gain of 10. When communication and algorithm overheads are factored in, one
can expect only a much more modest performance gain.
While the first three reasons are technological, the last is largely economic. In
Section 2, we review the many performance metrics proposed for parallel systems.
This review sheds some light on why so many metrics exist and also points out
the similarities among some of these. We also point out that while the focus of
recent research has been on optimizing these metrics, the run time should remain
the primary metric. By using almost any other metric as the primary metric, we run
the risk of favoring a parallel algorithm that is always slower over one that is always
faster. In Section 3, we list criteria that a unifying model for parallel computing
should satisfy. Examining the architectural disparities among the many commercial
and proposed parallel computers, we conclude that it is highly improbable that
one can formulate a suitably simple and accurate model that will satisfy the desired
criteria. Two popular models for a subset of commercial architectures are examined.
These models are the bulksynchronous parallel model and the LogP model. Both
of these are intended to be used as models of asynchronous distributed memory
parallel computers. We point out that while these represent a major advance in
modeling a popular class of parallel computers, neither of these satisfy all of the
desired properties for a parallel computing model. So, these models should be used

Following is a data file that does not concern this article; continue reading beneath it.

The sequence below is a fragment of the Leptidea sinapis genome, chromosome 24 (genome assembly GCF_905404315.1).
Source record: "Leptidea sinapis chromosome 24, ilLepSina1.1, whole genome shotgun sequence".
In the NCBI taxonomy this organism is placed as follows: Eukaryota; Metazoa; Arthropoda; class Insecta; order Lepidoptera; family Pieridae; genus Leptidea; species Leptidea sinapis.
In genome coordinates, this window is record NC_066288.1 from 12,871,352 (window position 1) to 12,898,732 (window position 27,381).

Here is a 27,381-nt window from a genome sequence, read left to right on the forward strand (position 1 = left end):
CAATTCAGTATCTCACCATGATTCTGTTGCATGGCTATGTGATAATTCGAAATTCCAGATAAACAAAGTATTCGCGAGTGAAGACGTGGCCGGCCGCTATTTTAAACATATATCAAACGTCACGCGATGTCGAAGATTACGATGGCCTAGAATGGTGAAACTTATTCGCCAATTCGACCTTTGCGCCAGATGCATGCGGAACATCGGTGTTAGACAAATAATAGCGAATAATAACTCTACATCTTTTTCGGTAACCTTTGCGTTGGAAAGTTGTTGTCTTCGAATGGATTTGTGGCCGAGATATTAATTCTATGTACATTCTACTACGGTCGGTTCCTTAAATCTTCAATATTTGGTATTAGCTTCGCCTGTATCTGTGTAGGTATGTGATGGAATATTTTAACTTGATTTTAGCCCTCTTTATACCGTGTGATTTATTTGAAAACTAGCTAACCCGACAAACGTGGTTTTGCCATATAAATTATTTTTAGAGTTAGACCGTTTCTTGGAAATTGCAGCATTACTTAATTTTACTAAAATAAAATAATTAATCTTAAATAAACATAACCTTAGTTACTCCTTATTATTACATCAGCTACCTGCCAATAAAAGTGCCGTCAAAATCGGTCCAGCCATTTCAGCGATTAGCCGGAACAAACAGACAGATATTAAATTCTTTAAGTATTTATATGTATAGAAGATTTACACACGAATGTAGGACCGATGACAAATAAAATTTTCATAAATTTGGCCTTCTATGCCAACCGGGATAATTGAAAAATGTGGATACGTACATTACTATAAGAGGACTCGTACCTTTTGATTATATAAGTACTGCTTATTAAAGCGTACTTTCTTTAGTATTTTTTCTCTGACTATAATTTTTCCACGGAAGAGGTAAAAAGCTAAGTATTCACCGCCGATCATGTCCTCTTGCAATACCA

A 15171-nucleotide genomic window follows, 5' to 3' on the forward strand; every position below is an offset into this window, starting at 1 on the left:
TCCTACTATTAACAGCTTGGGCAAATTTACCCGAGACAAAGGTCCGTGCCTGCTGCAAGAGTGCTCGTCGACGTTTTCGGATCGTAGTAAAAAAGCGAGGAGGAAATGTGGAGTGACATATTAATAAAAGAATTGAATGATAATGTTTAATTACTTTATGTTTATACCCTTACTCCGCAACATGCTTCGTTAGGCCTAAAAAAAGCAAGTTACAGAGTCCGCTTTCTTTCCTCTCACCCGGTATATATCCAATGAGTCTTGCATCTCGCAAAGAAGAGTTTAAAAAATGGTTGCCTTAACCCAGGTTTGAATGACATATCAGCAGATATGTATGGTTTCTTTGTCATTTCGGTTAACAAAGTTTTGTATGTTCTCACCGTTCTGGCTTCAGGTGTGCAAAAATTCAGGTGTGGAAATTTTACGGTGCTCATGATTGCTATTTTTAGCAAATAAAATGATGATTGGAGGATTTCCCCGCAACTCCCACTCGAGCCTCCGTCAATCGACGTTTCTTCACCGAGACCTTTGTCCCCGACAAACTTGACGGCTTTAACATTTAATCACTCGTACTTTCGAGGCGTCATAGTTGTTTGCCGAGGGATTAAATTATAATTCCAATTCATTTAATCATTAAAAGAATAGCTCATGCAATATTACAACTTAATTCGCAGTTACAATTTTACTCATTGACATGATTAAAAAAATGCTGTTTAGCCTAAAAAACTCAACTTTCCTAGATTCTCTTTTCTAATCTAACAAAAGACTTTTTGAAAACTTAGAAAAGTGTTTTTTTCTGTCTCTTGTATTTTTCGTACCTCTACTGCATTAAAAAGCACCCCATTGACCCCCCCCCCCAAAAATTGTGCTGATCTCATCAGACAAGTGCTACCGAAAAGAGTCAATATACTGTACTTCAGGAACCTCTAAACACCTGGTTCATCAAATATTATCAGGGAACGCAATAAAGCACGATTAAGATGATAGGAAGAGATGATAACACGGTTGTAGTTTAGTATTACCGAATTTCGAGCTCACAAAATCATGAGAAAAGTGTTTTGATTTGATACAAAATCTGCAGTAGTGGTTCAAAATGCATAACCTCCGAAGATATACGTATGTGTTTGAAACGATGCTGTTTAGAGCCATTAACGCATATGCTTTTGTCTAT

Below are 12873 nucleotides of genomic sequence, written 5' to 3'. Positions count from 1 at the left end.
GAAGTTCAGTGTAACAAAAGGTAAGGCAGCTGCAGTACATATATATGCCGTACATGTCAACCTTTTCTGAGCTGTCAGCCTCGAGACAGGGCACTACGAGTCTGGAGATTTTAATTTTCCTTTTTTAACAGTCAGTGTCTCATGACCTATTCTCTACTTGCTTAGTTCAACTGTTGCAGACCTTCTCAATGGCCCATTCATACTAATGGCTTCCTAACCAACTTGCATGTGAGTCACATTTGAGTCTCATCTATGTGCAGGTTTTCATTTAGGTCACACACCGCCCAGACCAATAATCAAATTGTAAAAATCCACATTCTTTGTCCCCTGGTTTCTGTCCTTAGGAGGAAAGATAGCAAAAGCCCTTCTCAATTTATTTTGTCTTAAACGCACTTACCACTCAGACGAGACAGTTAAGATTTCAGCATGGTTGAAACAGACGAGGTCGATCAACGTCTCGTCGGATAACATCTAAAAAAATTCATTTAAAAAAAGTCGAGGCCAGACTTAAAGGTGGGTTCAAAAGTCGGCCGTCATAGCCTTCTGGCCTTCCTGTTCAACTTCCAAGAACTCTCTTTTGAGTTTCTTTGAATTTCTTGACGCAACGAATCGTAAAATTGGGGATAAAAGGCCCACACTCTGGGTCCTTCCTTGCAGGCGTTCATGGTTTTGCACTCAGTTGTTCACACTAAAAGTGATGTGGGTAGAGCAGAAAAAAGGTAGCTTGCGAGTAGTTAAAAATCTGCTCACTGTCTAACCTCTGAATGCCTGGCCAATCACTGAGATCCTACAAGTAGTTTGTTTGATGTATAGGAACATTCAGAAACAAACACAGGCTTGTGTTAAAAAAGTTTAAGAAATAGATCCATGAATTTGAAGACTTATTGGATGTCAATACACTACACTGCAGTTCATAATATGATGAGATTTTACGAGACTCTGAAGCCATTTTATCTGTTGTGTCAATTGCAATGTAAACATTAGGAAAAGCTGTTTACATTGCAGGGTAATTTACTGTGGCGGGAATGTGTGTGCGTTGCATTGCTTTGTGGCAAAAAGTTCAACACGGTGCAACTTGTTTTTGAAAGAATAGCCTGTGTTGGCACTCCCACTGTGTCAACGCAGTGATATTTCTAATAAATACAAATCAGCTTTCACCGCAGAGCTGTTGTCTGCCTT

with caution when developing algorithms for commercial asynchronous distributed
memory parallel computers.
2 Performance Metrics
2.1 Speedup
In parallel computing, as in serial computing, time and memory are the dominant
performance metrics. Between alternate methods that use differing amounts of
memory, we would prefer the faster method provided enough memory is available
to run both methods. That is, there is no advantage to using less memory than
might be made available to the application unless the use of less memory results
in a reduction in execution time. So, the execution time or time complexity of a
parallel program remains an important metric. In serial computing, an asymptotic
time complexity analysis can be done using the RAM model. However, in the case
of parallel asymptotic time complexity analysis, it is not enough to know that the P
processors of the parallel computer can each be modeled as a RAM. We need to know
additional architectural details such as the interconnection topology and memory
access properties. As a result, when we talk about the complexity of a parallel
algorithm we are really talking about the analysis of the algorithm with respect to
a particular parallel computer architecture. The combination of the algorithm and
the architecture defines a parallel system. So, we talk about the time complexity of
the system.
Performance measurements in the parallel domain have been made more complex
by our desire to know I. much faster are we running our application on a parallel
computer?". That is, what benefit are we deriving from the use of parallelism or
how much is the speedup that results from the use of parallelism? While there is
general agreement that speedup is the ratio
serial execution time
parallel execution time
there is diversity in the definitions of serial and parallel execution times. This
diversity results in at least five different definitions of speedup.
1. In relative [40], [41], [42], the serial time used is the execution time of the
parallel program when run on a single processor of that parallel computer. So
the relative speedup obtained by the parallel program, Q, when solving an
instance I of size n using P processors is:
time to solve I using program Q and 1 processor